Allergy Vaccine: November 2006 Archives

asthma kidThe authors note that inactivated, trivalent, injectable influenza vaccine (injectable vaccine) is the only formulation approved for use in high-risk children, owing in part to concerns that live attenuated influenza vaccine (given nasally) might worsen asthma symptoms in asthmatics. This paper reports the results of an efficacy and safety trial of a reformulated live attenuated vaccine (live vaccine).

Subjects were European children aged 6-17 years with asthma enrolled during the 2002-2003 influenza season. The study excluded children with many other chronic diseases and children who were immune compromised. For 15 days after vaccination (1:1 randomization to live or injectable vaccine), parents recorded daily asthma symptom scores and peak expiratory flow measurements. In addition, the parents recorded nocturnal symptoms and asthma medication use. After the 15 days of parental log completion, investigators contacted subjects weekly to determine if they required revisit for symptoms. Any subject who developed fever or upper or lower respiratory illness was seen for office visit and nasal swab for influenza culture. The subjects were also monitored for side effects and other unscheduled medical visits. The study enrolled 2229 subjects, with 1114 receiving live vaccine.

ALK-Abello launches pollen allergy vaccine

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alk-abelloHORSHOLM, Denmark, Nov. 20 (UPI) -- ALK-Abello said Monday it launched its tablet-based vaccine against grass pollen allergy, Grazax, in Germany.

"The launch of Grazax is the culmination of years of research and development at ALK-Abello," said Jens Bager, ALK-Abello's chief executive officer. "With this convenient tablet for home treatment, many more patients throughout Europe can be offered a treatment that targets the cause of their allergy, cuts the symptoms and improves their quality of life."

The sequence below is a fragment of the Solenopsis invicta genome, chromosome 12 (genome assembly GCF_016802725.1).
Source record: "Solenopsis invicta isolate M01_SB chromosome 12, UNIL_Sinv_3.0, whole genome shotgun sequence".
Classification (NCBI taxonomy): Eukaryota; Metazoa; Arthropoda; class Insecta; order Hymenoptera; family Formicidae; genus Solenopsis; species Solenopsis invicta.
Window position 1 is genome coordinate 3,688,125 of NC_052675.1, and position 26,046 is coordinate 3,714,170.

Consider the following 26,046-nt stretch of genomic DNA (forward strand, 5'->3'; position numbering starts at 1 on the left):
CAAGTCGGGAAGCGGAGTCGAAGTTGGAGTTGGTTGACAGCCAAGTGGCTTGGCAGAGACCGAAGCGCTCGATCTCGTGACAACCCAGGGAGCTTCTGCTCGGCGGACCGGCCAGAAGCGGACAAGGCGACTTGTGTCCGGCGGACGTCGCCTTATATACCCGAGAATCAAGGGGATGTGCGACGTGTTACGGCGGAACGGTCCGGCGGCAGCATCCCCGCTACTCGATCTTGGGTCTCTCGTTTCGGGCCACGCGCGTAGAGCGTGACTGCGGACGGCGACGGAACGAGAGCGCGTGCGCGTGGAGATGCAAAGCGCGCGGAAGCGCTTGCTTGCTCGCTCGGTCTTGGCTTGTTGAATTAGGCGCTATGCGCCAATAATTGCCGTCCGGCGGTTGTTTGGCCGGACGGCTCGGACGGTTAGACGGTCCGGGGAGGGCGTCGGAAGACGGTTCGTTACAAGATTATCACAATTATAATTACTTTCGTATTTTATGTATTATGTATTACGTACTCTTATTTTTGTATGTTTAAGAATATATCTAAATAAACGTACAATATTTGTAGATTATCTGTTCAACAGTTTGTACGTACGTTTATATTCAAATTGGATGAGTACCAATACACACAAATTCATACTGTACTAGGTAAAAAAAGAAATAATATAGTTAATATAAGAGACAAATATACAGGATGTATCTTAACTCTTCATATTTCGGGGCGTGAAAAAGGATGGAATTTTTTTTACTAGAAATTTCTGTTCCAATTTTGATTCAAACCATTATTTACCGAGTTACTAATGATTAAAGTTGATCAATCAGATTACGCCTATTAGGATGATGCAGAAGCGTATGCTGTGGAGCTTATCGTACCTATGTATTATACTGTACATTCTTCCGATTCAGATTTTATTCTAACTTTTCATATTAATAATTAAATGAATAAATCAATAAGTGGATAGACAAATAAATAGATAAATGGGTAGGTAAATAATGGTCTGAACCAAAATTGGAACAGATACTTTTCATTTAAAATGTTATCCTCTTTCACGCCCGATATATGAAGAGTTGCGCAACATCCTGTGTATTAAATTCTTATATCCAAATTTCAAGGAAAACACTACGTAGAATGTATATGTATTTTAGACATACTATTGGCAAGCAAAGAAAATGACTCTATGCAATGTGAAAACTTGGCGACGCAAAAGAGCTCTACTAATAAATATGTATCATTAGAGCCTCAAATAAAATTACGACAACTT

The company said it plans to introduce the vaccine in other, unspecified European markets.

dynavax technologiesA novel vaccine designed to treat ragweed allergy significantly improved nasal symptoms for at least 2 years, according to a study presented here at the 52nd annual scientific meeting of the American College of Allergy, Asthma and Immunology. In addition, patients given the vaccine showed similar trends in symptom relief, regardless of how severely allergic they were to ragweed at baseline.

"We're very excited about this," said Eduardo Martins, MD, vice-president for clinical development at Dynavax Technologies, the San Francisco-based company developing the Tolamba ragweed allergy vaccine. "There have been 14 research trials to date with different dosages, and although they've been small, trial after trial, we've had consistently good results like this for patients across the board."

This randomized placebo-controlled study — the largest to date on this ragweed vaccine — included 462 people aged 18 to 55 years with confirmed ragweed allergy. One group received 6 weekly injections of the vaccine in incremental doses; the other group received injected placebo. Patients were then followed for 2 allergy seasons and asked to electronically report their daily hayfever symptoms, medication use, and related factors.

Nasal flu vaccine effective in kids with asthma

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nasal spray vaccine NEW YORK (Reuters Health) - In children with asthma and recurrent respiratory tract infections, nasal spray flu vaccine (sometimes called live attenuated influenza virus vaccine) is well tolerated and more effective than inactivated influenza virus vaccine given as a shot, according to the results of two studies.

In the first study, Dr. William C. Gruber, from Wyeth Research in Pearl River, New York, and colleagues assessed the outcomes of 2220 children with asthma, who were between 6 and 17 years old. They were randomized to receive the live attenuated nasal spray flu vaccine or the inactivated flu vaccine shot during the 2002-2003 influenza season.

The influenza rate in the nasal spray flu vaccine group was 4.1 percent, significantly lower than the 6.2 percent rate noted in the group that got the flu shot. Thus, the nasal spray had a greater relative efficacy of 34.7 percent. The occurrence of asthma flare-ups and other asthma-related episodes did not differ significantly between the two vaccine groups.